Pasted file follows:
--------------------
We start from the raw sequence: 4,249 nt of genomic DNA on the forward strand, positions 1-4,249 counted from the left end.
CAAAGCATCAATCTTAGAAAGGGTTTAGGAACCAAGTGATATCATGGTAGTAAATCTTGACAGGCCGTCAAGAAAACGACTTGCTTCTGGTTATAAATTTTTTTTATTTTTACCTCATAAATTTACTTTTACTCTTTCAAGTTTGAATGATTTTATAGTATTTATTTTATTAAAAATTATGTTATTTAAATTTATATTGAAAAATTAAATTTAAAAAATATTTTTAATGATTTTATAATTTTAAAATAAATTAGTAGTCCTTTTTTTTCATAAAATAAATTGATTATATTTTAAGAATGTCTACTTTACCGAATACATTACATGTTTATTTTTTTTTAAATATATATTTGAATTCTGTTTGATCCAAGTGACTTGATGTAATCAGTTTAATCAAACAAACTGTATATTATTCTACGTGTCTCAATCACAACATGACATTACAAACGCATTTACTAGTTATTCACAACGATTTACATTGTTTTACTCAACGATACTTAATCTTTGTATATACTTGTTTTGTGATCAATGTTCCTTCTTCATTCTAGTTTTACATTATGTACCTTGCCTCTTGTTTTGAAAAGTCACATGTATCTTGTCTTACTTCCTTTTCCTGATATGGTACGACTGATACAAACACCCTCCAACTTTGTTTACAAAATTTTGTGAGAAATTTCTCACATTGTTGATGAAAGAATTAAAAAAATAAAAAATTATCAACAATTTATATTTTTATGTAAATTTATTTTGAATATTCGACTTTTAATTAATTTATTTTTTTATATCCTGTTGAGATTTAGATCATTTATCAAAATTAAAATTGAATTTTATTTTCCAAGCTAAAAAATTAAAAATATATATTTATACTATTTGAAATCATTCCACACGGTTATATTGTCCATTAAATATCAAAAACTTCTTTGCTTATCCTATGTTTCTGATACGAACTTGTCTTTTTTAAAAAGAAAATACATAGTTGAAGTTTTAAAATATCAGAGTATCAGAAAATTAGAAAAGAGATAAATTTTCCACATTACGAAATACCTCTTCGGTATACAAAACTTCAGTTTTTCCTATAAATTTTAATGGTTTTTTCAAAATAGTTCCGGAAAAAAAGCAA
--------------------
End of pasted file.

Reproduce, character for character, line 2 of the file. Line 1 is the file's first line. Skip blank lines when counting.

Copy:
CAAAGCATCAATCTTAGAAAGGGTTTAGGAACCAAGTGATATCATGGTAGTAAATCTTGACAGGCCGTCAAGAAAACGACTTGCTTCTGGTTATAAATTTTTTTTATTTTTACCTCATAAATTTACTTTTACTCTTTCAAGTTTGAATGATTTTATAGTATTTATTTTATTAAAAATTATGTTATTTAAATTTATATTGAAAAATTAAATTTAAAAAATATTTTTAATGATTTTATAATTTTAAAATAAATTAGTAGTCCTTTTTTTTCATAAAATAAATTGATTATATTTTAAGAATGTCTACTTTACCGAATACATTACATGTTTATTTTTTTTTAAATATATATTTGAATTCTGTTTGATCCAAGTGACTTGATGTAATCAGTTTAATCAAACAAACTGTATATTATTCTACGTGTCTCAATCACAACATGACATTACAAACGCATTTACTAGTTATTCACAACGATTTACATTGTTTTACTCAACGATACTTAATCTTTGTATATACTTGTTTTGTGATCAATGTTCCTTCTTCATTCTAGTTTTACATTATGTACCTTGCCTCTTGTTTTGAAAAGTCACATGTATCTTGTCTTACTTCCTTTTCCTGATATGGTACGACTGATACAAACACCCTCCAACTTTGTTTACAAAATTTTGTGAGAAATTTCTCACATTGTTGATGAAAGAATTAAAAAAATAAAAAATTATCAACAATTTATATTTTTATGTAAATTTATTTTGAATATTCGACTTTTAATTAATTTATTTTTTTATATCCTGTTGAGATTTAGATCATTTATCAAAATTAAAATTGAATTTTATTTTCCAAGCTAAAAAATTAAAAATATATATTTATACTATTTGAAATCATTCCACACGGTTATATTGTCCATTAAATATCAAAAACTTCTTTGCTTATCCTATGTTTCTGATACGAACTTGTCTTTTTTAAAAAGAAAATACATAGTTGAAGTTTTAAAATATCAGAGTATCAGAAAATTAGAAAAGAGATAAATTTTCCACATTACGAAATACCTCTTCGGTATACAAAACTTCAGTTTTTCCTATAAATTTTAATGGTTTTTTCAAAATAGTTCCGGAAAAAAAGCAA